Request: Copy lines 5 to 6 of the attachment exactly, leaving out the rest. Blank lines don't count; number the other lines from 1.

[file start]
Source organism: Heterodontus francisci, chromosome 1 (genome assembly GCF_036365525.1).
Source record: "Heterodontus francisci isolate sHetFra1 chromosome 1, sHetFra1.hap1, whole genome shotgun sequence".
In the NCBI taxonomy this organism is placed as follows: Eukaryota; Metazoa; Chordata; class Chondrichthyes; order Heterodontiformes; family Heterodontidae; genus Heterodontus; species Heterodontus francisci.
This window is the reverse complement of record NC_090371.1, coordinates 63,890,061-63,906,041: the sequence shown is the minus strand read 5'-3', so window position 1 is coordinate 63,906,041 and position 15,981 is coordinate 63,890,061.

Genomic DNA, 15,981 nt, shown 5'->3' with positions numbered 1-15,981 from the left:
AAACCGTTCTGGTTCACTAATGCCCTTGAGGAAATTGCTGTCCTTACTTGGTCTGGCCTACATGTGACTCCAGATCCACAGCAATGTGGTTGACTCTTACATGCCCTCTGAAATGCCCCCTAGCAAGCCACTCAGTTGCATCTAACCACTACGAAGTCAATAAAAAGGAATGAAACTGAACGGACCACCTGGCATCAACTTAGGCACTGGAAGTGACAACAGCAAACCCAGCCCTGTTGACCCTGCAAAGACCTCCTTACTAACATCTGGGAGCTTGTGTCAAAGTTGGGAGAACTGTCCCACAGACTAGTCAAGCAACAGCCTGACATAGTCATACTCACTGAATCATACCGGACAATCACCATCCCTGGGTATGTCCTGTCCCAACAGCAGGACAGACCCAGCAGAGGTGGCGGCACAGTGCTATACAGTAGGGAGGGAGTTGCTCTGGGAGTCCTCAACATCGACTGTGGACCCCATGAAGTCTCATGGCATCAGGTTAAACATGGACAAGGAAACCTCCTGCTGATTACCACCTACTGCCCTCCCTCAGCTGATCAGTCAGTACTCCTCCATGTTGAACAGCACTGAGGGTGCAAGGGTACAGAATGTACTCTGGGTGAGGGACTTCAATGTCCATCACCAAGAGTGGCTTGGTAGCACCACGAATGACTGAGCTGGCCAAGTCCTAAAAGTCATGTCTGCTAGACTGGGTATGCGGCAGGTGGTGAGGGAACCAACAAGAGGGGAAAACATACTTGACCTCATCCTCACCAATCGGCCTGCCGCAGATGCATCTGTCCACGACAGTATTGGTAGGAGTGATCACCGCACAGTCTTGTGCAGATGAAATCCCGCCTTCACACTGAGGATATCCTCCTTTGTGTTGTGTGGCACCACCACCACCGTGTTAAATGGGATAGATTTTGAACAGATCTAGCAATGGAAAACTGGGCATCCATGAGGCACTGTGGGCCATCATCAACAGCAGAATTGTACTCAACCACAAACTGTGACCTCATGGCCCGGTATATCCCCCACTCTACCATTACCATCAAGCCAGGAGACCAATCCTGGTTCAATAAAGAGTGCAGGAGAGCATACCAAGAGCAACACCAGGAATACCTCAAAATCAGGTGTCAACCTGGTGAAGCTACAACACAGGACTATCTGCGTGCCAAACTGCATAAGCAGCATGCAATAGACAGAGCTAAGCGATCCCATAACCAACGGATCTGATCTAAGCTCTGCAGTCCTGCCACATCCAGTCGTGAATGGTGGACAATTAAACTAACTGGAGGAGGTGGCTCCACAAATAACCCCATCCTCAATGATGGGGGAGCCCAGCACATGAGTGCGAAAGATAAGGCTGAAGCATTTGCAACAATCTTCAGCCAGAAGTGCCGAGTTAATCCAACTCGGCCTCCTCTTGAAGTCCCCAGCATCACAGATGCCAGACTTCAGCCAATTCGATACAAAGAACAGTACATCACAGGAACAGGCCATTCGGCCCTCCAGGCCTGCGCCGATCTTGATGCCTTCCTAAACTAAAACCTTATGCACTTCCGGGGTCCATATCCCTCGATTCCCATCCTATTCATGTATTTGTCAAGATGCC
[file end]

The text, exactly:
Genomic DNA, 15,981 nt, shown 5'->3' with positions numbered 1-15,981 from the left:
AAACCGTTCTGGTTCACTAATGCCCTTGAGGAAATTGCTGTCCTTACTTGGTCTGGCCTACATGTGACTCCAGATCCACAGCAATGTGGTTGACTCTTACATGCCCTCTGAAATGCCCCCTAGCAAGCCACTCAGTTGCATCTAACCACTACGAAGTCAATAAAAAGGAATGAAACTGAACGGACCACCTGGCATCAACTTAGGCACTGGAAGTGACAACAGCAAACCCAGCCCTGTTGACCCTGCAAAGACCTCCTTACTAACATCTGGGAGCTTGTGTCAAAGTTGGGAGAACTGTCCCACAGACTAGTCAAGCAACAGCCTGACATAGTCATACTCACTGAATCATACCGGACAATCACCATCCCTGGGTATGTCCTGTCCCAACAGCAGGACAGACCCAGCAGAGGTGGCGGCACAGTGCTATACAGTAGGGAGGGAGTTGCTCTGGGAGTCCTCAACATCGACTGTGGACCCCATGAAGTCTCATGGCATCAGGTTAAACATGGACAAGGAAACCTCCTGCTGATTACCACCTACTGCCCTCCCTCAGCTGATCAGTCAGTACTCCTCCATGTTGAACAGCACTGAGGGTGCAAGGGTACAGAATGTACTCTGGGTGAGGGACTTCAATGTCCATCACCAAGAGTGGCTTGGTAGCACCACGAATGACTGAGCTGGCCAAGTCCTAAAAGTCATGTCTGCTAGACTGGGTATGCGGCAGGTGGTGAGGGAACCAACAAGAGGGGAAAACATACTTGACCTCATCCTCACCAATCGGCCTGCCGCAGATGCATCTGTCCACGACAGTATTGGTAGGAGTGATCACCGCACAGTCTTGTGCAGATGAAATCCCGCCTTCACACTGAGGATATCCTCCTTTGTGTTGTGTGGCACCACCACCACCGTGTTAAATGGGATAGATTTTGAACAGATCTAGCAATGGAAAACTGGGCATCCATGAGGCACTGTGGGCCATCATCAACAGCAGAATTGTACTCAACCACAAACTGTGACCTCATGGCCCGGTATATCCCCCACTCTACCATTACCATCAAGCCAGGAGACCAATCCTGGTTCAATAAAGAGTGCAGGAGAGCATACCAAGAGCAACACCAGGAATACCTCAAAATCAGGTGTCAACCTGGTGAAGCTACAACACAGGACTATCTGCGTGCCAAACTGCATAAGCAGCATGCAATAGACAGAGCTAAGCGATCCCATAACCAACGGATCTGATCTAAGCTCTGCAGTCCTGCCACATCCAGTCGTGAATGGTGGACAATTAAACTAACTGGAGGAGGTGGCTCCACAAATAACCCCATCCTCAATGATGGGGGAGCCCAGCACATGAGTGCGAAAGATAAGGCTGAAGCATTTGCAACAATCTTCAGCCAGAAGTGCCGAGTTAATCCAACTCGGCCTCCTCTTGAAGTCCCCAGCATCACAGATGCCAGACTTCAGCCAATTCGATACAAAGAACAGTACATCACAGGAACAGGCCATTCGGCCCTCCAGGCCTGCGCCGATCTTGATGCCTTCCTAAACTAAAACCTTATGCACTTCCGGGGTCCATATCCCTCGATTCCCATCCTATTCATGTATTTGTCAAGATGCC